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Napoleonic Role Play


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Showing content with the highest reputation since 07/25/2018 in all areas

  1. 5 points
    First of all thanks to Duke, Joe and Chinese for letting us in the event in the first place. Although our experience with NRP had always been negative, the first rounds of the campaign were a blast to being a part of. However after the last incident we,the officers of the 65th that is, have decided that there is no reason to continue participating. This decision was taken because of 3 main factors which I will briefly go over Abuse and bias in the admin team I first addressed this in this thread. Although everything was explained about those questionable decisions, this doesnt apply to yesterday's events. For anyone not attending that day, what happened is basically that the CF got denied 2 officer slots at the start of the round for no reason. 2 admins, sneaky and Duke were contacted in the middle of a non live round however according to them they got vetoed by Scandy and Minisiege who chose to continue the round. Minisiege later stated that a CF officer told them we were ready. That was a lie. All officers at the time were present in the voice chat where a massive mic spam had commenced over the officer issue, as such all of them were aware of the situation. The only one not present, Doctor Noob also denied telling any admin. This ''mishap'' caused the CF to lose an entire round which the admins refused to correct or acknowledge. I would also like to point out that in the first battle El Presidente reset an entire round in the middle, in order to sort out CC officers. This action seems to only be forbidden to non CC players Let us also not forget the ridiculous maps which seemed to always give an advantage to the CC. The second to last one was absolutely horrible as it gave the CC a fortified hill position with a total of 5 cannons and 3 howitzers that overlooked the entire map while the CF only had one hill with one mortar that was bypassed by the enemy's arty height advantage and a town whose walls were transparent to cannonballs. These were issues that arent necessarily abuse but something I will address right below 2. The stance of the responsible admins All the issues that have been brought up could have been dealt with a simple reset, an invalidation of a round or a simple side swap. Every such initiative though was denied for no good reason by the acting admins who later reflected blame to Duke and even the regiment itself. Time after time, in both events ''mistakes'' were simply covered up or played down while their effects (again only in CC's favor) remained on the campaign map. 3.''Meta game'' abuse by the developers Although I was the only one involved with the dev process from my reg the effects on many decisions impacted the campaign as a whole. This is the only time in this thread I will name the 19th as a cause, as all of the people who tried to push an agenta were from that regiment (the opposite isnt true- many 19ths stayed out however). Presidente vetoed rules and suggestions that would have negative effects to his faction, 19th hordes appeared occasionally to rule out or support opinions by relentless spamming and insulting, and other 19th members attempted to give themselves buffs from the moment they lost the 1st battle (this included: A ban on faction co operation, the GR losing 3 AP for violating a rule which came into effect AFTER they had acted on it, a 3rd CC army spawning, faction leaders being banned and many more). I would like to once again give a thank you to people like Duke and Joe who put their heart into the campaign to make it as enjoyable as possible, and a small ''fuck off'' to people like presidente who put their personal gain above the enjoyment of others. Have a nice day/evening/night. Edit: was asked to include this as well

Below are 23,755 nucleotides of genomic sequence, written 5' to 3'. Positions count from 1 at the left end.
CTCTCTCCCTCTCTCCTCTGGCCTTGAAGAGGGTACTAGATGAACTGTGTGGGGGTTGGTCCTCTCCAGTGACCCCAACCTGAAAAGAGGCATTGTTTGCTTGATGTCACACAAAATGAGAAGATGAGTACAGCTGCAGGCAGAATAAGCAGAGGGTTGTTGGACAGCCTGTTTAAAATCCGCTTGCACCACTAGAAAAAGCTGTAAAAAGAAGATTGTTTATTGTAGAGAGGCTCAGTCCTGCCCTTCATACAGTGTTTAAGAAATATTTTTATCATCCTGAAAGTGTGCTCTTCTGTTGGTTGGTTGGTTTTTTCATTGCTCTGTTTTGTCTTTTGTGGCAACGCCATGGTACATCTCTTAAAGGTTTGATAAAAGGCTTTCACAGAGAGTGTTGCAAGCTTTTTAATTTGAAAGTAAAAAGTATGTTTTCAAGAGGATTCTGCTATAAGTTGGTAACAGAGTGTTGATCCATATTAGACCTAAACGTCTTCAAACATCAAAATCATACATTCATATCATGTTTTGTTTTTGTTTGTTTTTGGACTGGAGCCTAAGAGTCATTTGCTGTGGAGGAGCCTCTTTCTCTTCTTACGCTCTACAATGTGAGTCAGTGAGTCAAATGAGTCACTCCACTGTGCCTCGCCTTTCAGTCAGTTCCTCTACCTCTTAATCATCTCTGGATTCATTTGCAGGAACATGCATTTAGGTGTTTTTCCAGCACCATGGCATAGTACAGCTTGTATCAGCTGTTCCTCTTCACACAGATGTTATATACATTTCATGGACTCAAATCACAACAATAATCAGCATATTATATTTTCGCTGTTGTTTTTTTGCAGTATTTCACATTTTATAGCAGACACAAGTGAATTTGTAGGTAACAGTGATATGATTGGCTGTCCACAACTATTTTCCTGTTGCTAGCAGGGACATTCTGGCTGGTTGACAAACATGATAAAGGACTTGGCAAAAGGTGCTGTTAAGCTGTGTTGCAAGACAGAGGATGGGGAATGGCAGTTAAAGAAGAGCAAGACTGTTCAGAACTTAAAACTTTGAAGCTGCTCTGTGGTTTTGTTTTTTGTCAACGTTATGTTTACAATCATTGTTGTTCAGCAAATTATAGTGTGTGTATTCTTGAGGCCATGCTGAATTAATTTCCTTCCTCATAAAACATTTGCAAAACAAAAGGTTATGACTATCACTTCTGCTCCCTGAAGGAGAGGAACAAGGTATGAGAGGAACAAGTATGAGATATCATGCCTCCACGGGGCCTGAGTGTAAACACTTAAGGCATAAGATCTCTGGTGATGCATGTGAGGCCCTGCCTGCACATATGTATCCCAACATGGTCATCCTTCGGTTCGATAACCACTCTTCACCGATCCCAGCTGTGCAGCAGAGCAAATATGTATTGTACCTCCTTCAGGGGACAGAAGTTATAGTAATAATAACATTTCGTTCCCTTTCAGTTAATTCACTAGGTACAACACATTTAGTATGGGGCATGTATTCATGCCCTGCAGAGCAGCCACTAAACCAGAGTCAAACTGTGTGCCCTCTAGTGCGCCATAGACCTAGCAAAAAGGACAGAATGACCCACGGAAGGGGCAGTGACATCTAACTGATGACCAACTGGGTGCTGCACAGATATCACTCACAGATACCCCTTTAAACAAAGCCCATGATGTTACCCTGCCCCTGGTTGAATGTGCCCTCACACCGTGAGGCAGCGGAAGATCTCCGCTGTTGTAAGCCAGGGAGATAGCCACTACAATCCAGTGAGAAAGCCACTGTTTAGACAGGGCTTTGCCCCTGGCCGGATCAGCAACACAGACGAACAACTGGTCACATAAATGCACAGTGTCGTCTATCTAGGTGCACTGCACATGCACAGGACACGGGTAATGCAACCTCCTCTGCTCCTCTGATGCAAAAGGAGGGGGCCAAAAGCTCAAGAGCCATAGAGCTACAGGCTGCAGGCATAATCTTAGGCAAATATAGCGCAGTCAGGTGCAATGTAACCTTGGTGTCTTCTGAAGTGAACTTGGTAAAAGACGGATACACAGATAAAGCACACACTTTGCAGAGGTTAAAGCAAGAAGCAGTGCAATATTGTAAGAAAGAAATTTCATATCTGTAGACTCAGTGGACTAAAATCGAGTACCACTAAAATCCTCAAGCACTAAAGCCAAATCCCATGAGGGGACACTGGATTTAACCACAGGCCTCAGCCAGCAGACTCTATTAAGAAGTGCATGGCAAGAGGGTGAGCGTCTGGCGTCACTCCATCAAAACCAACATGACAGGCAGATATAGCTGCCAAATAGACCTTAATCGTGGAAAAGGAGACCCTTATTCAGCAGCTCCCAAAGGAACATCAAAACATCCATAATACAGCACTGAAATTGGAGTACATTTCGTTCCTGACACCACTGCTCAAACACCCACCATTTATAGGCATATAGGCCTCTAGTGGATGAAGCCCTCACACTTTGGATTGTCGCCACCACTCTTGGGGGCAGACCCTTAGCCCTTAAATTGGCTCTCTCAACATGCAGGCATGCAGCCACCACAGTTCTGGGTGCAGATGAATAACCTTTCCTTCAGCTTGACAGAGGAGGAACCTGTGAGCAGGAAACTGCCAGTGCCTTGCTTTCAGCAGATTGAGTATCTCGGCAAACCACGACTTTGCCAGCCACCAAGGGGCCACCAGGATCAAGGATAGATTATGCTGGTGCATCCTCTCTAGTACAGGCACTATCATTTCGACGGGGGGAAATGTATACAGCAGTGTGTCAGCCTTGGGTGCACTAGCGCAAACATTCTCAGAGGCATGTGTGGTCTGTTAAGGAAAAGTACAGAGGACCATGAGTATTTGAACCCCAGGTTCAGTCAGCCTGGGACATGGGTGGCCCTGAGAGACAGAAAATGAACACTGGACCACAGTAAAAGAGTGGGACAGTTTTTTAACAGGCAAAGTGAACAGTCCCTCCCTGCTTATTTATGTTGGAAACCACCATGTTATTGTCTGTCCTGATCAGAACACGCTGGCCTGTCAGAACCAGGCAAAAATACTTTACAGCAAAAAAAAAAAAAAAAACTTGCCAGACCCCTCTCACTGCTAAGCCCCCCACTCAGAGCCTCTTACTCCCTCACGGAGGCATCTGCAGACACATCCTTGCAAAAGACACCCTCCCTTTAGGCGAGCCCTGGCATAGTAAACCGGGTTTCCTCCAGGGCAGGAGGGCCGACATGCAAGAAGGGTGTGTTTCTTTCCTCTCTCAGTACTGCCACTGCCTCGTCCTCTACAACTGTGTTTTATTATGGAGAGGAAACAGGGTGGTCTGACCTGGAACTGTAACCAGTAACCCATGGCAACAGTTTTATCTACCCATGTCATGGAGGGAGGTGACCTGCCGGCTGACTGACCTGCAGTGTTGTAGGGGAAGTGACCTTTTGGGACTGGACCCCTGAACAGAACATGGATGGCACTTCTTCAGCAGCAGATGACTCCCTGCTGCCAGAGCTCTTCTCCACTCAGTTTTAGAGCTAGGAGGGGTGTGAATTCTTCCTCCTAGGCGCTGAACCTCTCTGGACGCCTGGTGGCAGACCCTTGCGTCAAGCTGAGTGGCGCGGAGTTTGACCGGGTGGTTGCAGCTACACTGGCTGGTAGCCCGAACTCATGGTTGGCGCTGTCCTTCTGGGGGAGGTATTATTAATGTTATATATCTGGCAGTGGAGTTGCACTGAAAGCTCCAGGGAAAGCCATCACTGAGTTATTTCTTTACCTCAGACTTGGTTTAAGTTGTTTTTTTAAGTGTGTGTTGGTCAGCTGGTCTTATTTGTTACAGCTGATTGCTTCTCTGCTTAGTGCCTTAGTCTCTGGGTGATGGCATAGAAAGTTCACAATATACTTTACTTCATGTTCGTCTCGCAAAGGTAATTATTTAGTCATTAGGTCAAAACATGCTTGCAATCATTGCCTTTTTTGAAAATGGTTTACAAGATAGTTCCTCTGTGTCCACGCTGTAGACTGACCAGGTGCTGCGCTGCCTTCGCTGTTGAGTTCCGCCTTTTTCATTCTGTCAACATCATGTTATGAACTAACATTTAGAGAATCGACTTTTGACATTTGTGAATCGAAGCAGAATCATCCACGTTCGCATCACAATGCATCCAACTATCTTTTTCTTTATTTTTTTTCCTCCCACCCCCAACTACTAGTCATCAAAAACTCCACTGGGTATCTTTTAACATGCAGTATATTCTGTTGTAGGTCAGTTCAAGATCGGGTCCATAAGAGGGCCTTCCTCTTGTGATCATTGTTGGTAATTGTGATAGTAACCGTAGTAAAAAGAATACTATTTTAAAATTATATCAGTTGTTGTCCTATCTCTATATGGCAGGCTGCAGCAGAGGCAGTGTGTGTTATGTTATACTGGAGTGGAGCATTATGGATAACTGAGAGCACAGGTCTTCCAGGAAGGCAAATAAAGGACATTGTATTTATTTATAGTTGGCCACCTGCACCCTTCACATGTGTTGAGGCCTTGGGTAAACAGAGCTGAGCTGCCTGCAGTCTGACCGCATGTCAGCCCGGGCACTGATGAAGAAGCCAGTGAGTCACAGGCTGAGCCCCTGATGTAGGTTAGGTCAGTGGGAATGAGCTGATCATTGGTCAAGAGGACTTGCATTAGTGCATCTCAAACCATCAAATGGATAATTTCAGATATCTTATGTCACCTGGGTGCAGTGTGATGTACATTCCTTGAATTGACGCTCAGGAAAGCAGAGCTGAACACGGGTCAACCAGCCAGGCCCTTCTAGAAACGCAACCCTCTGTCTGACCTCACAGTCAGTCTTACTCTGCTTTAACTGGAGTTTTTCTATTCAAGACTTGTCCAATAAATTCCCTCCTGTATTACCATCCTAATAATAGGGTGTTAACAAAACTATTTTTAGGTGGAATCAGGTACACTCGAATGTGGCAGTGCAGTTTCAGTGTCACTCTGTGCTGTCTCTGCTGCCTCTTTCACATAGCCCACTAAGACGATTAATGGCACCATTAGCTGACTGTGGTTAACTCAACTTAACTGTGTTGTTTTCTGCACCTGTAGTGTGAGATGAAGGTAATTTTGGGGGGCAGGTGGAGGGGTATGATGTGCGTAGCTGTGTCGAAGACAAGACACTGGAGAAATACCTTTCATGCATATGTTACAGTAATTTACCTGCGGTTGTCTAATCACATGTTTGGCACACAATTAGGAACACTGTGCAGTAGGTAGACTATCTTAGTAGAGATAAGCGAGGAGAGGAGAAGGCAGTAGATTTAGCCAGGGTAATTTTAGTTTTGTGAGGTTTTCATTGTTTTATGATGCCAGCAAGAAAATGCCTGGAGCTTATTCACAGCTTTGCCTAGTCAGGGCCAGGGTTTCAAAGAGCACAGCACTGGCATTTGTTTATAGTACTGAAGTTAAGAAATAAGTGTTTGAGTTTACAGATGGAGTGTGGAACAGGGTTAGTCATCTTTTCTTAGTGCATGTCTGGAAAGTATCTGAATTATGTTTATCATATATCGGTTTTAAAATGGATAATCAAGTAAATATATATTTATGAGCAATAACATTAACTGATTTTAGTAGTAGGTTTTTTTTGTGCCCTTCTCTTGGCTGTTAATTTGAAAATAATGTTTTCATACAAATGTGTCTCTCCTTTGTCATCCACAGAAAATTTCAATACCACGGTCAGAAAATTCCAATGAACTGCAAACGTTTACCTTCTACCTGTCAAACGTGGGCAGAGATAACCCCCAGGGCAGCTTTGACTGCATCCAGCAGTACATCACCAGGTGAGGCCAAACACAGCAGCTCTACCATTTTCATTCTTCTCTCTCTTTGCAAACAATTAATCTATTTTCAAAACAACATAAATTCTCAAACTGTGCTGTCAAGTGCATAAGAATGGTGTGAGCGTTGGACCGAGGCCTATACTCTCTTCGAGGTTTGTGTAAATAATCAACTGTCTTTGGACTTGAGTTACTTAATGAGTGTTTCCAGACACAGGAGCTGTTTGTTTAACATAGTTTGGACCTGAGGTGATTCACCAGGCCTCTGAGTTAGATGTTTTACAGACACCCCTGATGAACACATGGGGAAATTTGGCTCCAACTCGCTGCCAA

2. 5 points
  3. 5 points
    When Medlico, Earballs and Sandy were accepted as admin only to get purged for inactivity a month later. It was at that point I stopped getting excited for new applicants ;(
  4. 4 points
  5. 4 points
  6. 4 points